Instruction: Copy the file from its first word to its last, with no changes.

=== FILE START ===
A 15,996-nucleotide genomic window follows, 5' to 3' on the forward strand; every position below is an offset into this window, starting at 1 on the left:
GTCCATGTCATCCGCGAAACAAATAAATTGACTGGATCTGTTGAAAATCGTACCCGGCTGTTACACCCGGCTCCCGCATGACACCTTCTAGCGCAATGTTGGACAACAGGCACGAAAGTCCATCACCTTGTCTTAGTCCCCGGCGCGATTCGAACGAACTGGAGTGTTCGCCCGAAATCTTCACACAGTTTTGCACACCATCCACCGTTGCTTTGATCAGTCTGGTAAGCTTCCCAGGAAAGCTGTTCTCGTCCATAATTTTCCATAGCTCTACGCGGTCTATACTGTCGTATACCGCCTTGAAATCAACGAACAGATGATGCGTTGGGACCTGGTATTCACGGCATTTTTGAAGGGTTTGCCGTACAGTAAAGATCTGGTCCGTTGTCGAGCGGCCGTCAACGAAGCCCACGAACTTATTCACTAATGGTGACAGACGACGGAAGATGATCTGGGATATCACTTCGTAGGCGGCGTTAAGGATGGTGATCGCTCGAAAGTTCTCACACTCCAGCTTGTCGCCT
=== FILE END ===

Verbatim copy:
A 15,996-nucleotide genomic window follows, 5' to 3' on the forward strand; every position below is an offset into this window, starting at 1 on the left:
GTCCATGTCATCCGCGAAACAAATAAATTGACTGGATCTGTTGAAAATCGTACCCGGCTGTTACACCCGGCTCCCGCATGACACCTTCTAGCGCAATGTTGGACAACAGGCACGAAAGTCCATCACCTTGTCTTAGTCCCCGGCGCGATTCGAACGAACTGGAGTGTTCGCCCGAAATCTTCACACAGTTTTGCACACCATCCACCGTTGCTTTGATCAGTCTGGTAAGCTTCCCAGGAAAGCTGTTCTCGTCCATAATTTTCCATAGCTCTACGCGGTCTATACTGTCGTATACCGCCTTGAAATCAACGAACAGATGATGCGTTGGGACCTGGTATTCACGGCATTTTTGAAGGGTTTGCCGTACAGTAAAGATCTGGTCCGTTGTCGAGCGGCCGTCAACGAAGCCCACGAACTTATTCACTAATGGTGACAGACGACGGAAGATGATCTGGGATATCACTTCGTAGGCGGCGTTAAGGATGGTGATCGCTCGAAAGTTCTCACACTCCAGCTTGTCGCCT